A pass in functional maths was going to be required to get a C in GCSE maths a few years back. Our Y9 sat the pilot. Then the September it was supposed to become mandatory, the whole scheme was pulled.

It was decided to integrate the functional maths into maths GCSE instead. Now maths GCSE is a hodge podge of numeracy, problem solving and pure mathematics that neither show the lower end capable of being ready for the real world (teach them easy algebra marks to make up for their deficiency in functional skills) nor does it stretch the top end sufficiently to prepare them for further study.

mrscog Wed 04-Sep-13 22:03:21

You're right - FS needs to become the 'common sense gateway' qualification for maths, and it should be expected of nearly everyone (SEN aside). Bright kids could get it done out the way as early as Yr 8/9 and then focus on GCSE, others could tackle it at the same time or instead of GCSE.

Lilka Wed 04-Sep-13 16:09:28

My DD2 has also been doing Functional Skills 1, (and did other bits of functional maths when she was in school) alongside a vocational course now, but I know most employers won't see it as having worth. She's struggling a bit with parts and she needs support and help from me with some of it.

Which leaves resitting GCSE but as an adult once/if her emotional and mental health gets any better and hoping for a C so she can get a job

I also think there needs to be a real change to what happens in Maths

Beastofburden Wed 04-Sep-13 15:59:20

At FE College people like my DD who got F last time arent expected to take GCSE, they do Functional Skills level 1 and then level 2 the year after. if employers could be persuaded to accept FS2 as equivalent to grade C (not all do) then that might be a way forward, as those skills are actually quite a good protection against being ripped off in later life.

noblegiraffe Wed 04-Sep-13 14:51:02

I've taught GCSE maths resit, our school won't let you stay in 6th form unless you have maths and English, or resit them.

The ones that were motivated and knew what they wanted (e.g. needed a C for nursing) got there. The ones that were taking the course because they had to didn't. They saw it as a doss lesson. One lad by the end of Y12 had six final GCSE certificates, all at grade D. He could have got a C with a bit of effort but ever made it.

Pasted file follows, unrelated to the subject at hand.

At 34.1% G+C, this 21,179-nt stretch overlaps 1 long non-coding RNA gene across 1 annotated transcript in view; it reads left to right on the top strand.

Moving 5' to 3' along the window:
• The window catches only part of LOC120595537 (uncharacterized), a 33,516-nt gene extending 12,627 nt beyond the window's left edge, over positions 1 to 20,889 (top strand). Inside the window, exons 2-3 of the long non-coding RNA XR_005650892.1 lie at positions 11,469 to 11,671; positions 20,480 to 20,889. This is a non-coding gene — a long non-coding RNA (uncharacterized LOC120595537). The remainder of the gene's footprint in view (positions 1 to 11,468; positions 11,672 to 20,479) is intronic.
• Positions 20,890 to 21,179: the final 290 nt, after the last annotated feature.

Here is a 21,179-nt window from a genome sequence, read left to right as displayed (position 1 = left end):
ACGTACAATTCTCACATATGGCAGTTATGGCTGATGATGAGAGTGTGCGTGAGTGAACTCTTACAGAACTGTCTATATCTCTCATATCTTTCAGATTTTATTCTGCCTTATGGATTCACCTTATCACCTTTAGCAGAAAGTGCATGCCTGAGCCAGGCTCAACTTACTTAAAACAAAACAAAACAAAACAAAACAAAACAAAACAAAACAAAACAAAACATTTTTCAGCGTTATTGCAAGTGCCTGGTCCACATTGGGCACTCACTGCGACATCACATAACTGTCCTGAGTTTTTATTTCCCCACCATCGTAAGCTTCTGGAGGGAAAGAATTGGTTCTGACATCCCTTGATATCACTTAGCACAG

I've also taught bottom set Y11. Kids who will get an F or an E, despite working hard. They heave a sigh of relief knowing they can finally give up maths. They have spent the last 5 years doing the same things over and over again, the same things they failed at in primary school. For them, secondary maths is an awful experience.

Unless the approach in Y12 is substantially different to previous years, I can't see this rule helping either group. GCSE maths isn't fit for purpose, if Gove wants kids who are numerate enough for the workplace, then he needs to be looking somewhere else. Flogging struggling kids through algebra that they will never be able to use in real life just feels unethical.

Lilka Wed 04-Sep-13 14:34:20

Actually, the information the government have given out seems to be very lacking - I haven't yet found any document clearly spelling out what's happening and who has to do what. Like which students are exempt for instance

Ditto the leaving age raising - lots saying the basics, nothing clearly spelling out who is responsible for xyz, what sanctions are for students who don't show up, what happens if no place for the 16 year old can be found anywhere, who has to make sure every student has secured further education etc etc

They really need to clearly spell out all the information in one place and put it out there very clearly for everyone to see

Lilka Wed 04-Sep-13 14:29:24

Yes it's multiple retakes in the same year that are being banned.